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Is business dress clothing tax deductible? - Page 2

post #16 of 23
Quote:
How about starting a clothing "business" -- an EBay "business" perhaps -- in which you have to buy clothes to re-sell on EBay, etc.  Those business expenses could arguably be tax deductible; who's to know if you happen to wear some of the clothes while waiting for someone to buy them in an EBay auction.  As long as you can show an actual profit motive and records of a decent number of sales, it at least wouldn't look too outlandishly fishy from the perspective of an IRS auditor.  {Just a wild thought.}
Well, thank you very much for giving away my little scheme. Now, I have to come up with something fresh.
post #17 of 23
I've been told that employees at high-end boutiques often get huge discounts on merchandise, and even get some stuff free. One thing which is probably a legitimate tax deduction: the cost of having work clothing cleaned.
post #18 of 23
Employee discounts are one thing; free clothes = taxable compensation (except for a free article of clothing or two that is akin to getting an inexpensive gift of a turkey or ham at Christmas from one's boss). Now, how traceable are the free clothes on the company's books? Not very I suspect in most cases.
post #19 of 23
Quote:
How about starting a clothing "business" -- an EBay "business" perhaps -- in which you have to buy clothes to re-sell on EBay, etc.  Those business expenses could arguably be tax deductible; who's to know if you happen to wear some of the clothes while waiting for someone to buy them in an EBay auction.  As long as you can show an actual profit motive and records of a decent number of sales, it at least wouldn't look too outlandishly fishy from the perspective of an IRS auditor.  {Just a wild thought.}
This is a good thought, but it is actually incorrect, and indeed largely irrelevant.  Technically, if you are an Ebay seller you should be reporting your earnings as income.  You would deduct from your earnings the cost of goods sold.  The cost of goods sold is not an operating expense -- you only deduct the cost of goods sold when you actually sell the goods.  That then leads to how to do the deductions, which is explained below. Let's say you bought a suit for $100, and then sold it for $150.  You would report $50 of income to the IRS (150 minus 100).  This is the case regardless of if you previously wore the suit.  This does, however, show an anomoly in the tax code -- since you don't depreciate goods used for personal use, you actually end up with a windfall by depleting goods purchased for personal use and then selling them.  The reason is simple.  Let's say you wear out half the life of the suit when you wear it for personal reasons.  Theoretically, the suit is now worth $50.  Thus, in a perfect tax world, you should only be deducting $50 from the cost of goods sold, leading you to report income to the IRS of $100 (if indeed you can still sell the item for $150).  But, because of the IRS anamoly, you don't do that.  You still deduct $100 as the cost of goods sold.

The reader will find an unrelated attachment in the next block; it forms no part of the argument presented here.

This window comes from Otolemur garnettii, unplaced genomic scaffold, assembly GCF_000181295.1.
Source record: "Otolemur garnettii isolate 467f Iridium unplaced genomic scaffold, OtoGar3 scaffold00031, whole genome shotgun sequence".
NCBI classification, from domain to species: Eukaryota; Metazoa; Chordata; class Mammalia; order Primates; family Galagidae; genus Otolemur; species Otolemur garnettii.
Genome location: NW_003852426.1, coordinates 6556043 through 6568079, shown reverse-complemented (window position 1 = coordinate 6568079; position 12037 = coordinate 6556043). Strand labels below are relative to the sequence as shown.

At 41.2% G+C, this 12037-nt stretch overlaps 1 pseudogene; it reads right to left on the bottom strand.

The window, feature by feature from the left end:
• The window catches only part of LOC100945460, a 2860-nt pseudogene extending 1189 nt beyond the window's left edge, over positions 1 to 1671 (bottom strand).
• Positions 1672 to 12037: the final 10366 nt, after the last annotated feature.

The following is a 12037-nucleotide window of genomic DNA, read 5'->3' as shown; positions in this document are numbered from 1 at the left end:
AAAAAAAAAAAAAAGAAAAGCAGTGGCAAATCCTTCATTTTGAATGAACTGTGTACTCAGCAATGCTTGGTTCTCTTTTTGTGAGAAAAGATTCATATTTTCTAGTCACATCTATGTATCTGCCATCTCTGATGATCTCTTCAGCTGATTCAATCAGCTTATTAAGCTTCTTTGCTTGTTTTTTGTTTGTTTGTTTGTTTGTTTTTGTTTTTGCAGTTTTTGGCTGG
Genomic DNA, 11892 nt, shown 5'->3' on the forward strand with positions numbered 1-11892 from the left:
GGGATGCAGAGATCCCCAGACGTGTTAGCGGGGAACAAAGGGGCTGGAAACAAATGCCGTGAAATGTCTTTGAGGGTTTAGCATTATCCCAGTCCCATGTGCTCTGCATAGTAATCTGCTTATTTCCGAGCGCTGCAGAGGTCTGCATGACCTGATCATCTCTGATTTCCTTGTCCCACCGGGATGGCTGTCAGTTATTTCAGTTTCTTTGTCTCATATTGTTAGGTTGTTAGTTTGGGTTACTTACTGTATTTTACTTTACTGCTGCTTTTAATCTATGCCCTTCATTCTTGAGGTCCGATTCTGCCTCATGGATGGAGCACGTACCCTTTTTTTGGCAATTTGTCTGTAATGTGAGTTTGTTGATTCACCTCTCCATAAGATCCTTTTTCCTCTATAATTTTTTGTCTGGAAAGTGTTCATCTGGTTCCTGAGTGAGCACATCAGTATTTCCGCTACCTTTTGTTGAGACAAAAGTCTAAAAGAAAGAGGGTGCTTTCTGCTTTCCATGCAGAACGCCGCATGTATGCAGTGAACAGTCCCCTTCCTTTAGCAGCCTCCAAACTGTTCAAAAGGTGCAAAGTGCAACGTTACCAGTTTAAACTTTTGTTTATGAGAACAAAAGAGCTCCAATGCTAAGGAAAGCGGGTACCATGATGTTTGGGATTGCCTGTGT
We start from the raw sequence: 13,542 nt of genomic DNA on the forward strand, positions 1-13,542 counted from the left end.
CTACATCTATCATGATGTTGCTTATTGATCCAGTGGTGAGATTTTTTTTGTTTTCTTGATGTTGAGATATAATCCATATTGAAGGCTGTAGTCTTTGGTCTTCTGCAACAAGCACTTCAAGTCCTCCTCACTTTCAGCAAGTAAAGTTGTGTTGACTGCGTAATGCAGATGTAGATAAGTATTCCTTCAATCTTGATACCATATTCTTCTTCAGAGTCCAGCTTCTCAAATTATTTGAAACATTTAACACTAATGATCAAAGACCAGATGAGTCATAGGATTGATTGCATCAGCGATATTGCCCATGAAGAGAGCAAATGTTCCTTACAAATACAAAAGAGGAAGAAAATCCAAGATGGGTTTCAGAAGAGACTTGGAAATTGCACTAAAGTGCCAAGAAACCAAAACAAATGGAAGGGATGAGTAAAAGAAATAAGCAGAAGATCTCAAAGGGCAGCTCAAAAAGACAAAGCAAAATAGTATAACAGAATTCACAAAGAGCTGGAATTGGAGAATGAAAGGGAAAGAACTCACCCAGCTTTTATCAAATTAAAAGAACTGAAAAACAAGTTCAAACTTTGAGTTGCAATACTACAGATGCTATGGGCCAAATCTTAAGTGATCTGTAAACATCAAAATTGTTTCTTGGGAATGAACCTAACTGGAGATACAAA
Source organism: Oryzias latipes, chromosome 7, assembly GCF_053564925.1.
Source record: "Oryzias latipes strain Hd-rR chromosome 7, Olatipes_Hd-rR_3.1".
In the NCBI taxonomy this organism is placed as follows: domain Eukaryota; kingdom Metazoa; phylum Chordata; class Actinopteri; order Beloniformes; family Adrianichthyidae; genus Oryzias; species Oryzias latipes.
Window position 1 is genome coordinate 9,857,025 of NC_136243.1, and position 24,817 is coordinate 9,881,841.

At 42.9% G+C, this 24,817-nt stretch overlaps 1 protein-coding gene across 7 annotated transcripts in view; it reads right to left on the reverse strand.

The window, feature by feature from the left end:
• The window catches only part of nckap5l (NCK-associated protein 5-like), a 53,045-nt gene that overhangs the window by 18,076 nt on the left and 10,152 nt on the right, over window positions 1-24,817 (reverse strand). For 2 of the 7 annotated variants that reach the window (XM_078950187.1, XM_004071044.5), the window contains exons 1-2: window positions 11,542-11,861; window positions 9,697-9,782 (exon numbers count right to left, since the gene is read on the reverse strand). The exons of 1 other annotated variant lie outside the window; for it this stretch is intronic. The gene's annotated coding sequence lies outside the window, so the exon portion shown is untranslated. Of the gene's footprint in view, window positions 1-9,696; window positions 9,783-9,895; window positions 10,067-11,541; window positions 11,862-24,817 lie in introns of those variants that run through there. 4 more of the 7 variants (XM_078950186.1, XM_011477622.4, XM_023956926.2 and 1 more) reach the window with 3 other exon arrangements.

post #20 of 23
Quote:
Employee discounts are one thing; free clothes = taxable compensation (except for a free article of clothing or two that is akin to getting an inexpensive gift of a turkey or ham at Christmas from one's boss).  Now, how traceable are the free clothes on the company's books?  Not very I suspect in most cases.
You've found out the IRS's little secret -- fringe benefits are impossible to track, regardless of whether they are deductible or not. Oh, and Banksmiranda, cleaning work clothes might be deductible, but you would have to prorate it. In other words, if you spend $12 on dry cleaning, but wore the work suit for personal reasons for 50% of the wearings, you could only deduct $6.
post #21 of 23
How does clothing differ from other goods used for display. I have a friend who decide he wanted to find a way to buy a Lotus. when he asked his accountent "how to do this" she explained that he would need to have a reason for the car. We worked out a deal for a small car audio shop here in chicago and bought controlling interest in the shop. Bought the car in the shops name and drive it to this day as a display car for the shop. If you own a clothing company, you would lose respect for your product fi you didn't stand by it (wear it)... Just looking to have the difference explained by someone who knows better then me... the quest for knowledge...
post #22 of 23
Hey, Don't mean to hijack this thread but I must say this thread is highly entertaining to read especially when gentlemen with an abundance of knowledge discuss pressing matters such as deducting expensive clothes..... Bravo. Keep up the good work. -HitMan009
post #23 of 23
Quote:
Hey,     Don't mean to hijack this thread but I must say this thread is highly entertaining to read especially when gentlemen with an abundance of knowledge discuss pressing matters such as deducting expensive clothes..... Bravo.  Keep up the good work. -HitMan009
Hey dude, leave me out of that generalization
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